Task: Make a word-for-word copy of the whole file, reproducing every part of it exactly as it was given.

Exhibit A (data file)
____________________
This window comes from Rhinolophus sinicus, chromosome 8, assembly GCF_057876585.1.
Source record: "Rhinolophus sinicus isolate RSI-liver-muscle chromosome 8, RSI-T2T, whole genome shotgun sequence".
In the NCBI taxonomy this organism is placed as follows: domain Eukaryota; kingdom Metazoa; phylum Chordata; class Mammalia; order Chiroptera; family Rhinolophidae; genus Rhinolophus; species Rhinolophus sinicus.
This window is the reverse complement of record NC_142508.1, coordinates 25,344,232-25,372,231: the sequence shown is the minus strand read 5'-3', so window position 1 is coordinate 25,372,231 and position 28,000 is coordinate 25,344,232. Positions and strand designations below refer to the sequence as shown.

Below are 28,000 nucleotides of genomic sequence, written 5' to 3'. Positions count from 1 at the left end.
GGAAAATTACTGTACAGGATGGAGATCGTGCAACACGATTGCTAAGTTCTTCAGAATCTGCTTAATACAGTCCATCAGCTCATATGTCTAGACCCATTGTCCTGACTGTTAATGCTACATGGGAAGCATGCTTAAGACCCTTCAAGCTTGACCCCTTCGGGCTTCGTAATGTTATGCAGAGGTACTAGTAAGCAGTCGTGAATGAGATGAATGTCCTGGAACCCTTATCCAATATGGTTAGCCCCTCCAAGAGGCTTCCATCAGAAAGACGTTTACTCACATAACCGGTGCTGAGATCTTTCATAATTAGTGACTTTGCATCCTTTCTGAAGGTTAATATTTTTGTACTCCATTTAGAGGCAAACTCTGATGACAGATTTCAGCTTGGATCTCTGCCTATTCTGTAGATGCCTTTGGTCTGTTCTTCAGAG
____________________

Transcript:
This window comes from Rhinolophus sinicus, chromosome 8, assembly GCF_057876585.1.
Source record: "Rhinolophus sinicus isolate RSI-liver-muscle chromosome 8, RSI-T2T, whole genome shotgun sequence".
In the NCBI taxonomy this organism is placed as follows: domain Eukaryota; kingdom Metazoa; phylum Chordata; class Mammalia; order Chiroptera; family Rhinolophidae; genus Rhinolophus; species Rhinolophus sinicus.
This window is the reverse complement of record NC_142508.1, coordinates 25,344,232-25,372,231: the sequence shown is the minus strand read 5'-3', so window position 1 is coordinate 25,372,231 and position 28,000 is coordinate 25,344,232. Positions and strand designations below refer to the sequence as shown.

Below are 28,000 nucleotides of genomic sequence, written 5' to 3'. Positions count from 1 at the left end.
GGAAAATTACTGTACAGGATGGAGATCGTGCAACACGATTGCTAAGTTCTTCAGAATCTGCTTAATACAGTCCATCAGCTCATATGTCTAGACCCATTGTCCTGACTGTTAATGCTACATGGGAAGCATGCTTAAGACCCTTCAAGCTTGACCCCTTCGGGCTTCGTAATGTTATGCAGAGGTACTAGTAAGCAGTCGTGAATGAGATGAATGTCCTGGAACCCTTATCCAATATGGTTAGCCCCTCCAAGAGGCTTCCATCAGAAAGACGTTTACTCACATAACCGGTGCTGAGATCTTTCATAATTAGTGACTTTGCATCCTTTCTGAAGGTTAATATTTTTGTACTCCATTTAGAGGCAAACTCTGATGACAGATTTCAGCTTGGATCTCTGCCTATTCTGTAGATGCCTTTGGTCTGTTCTTCAGAG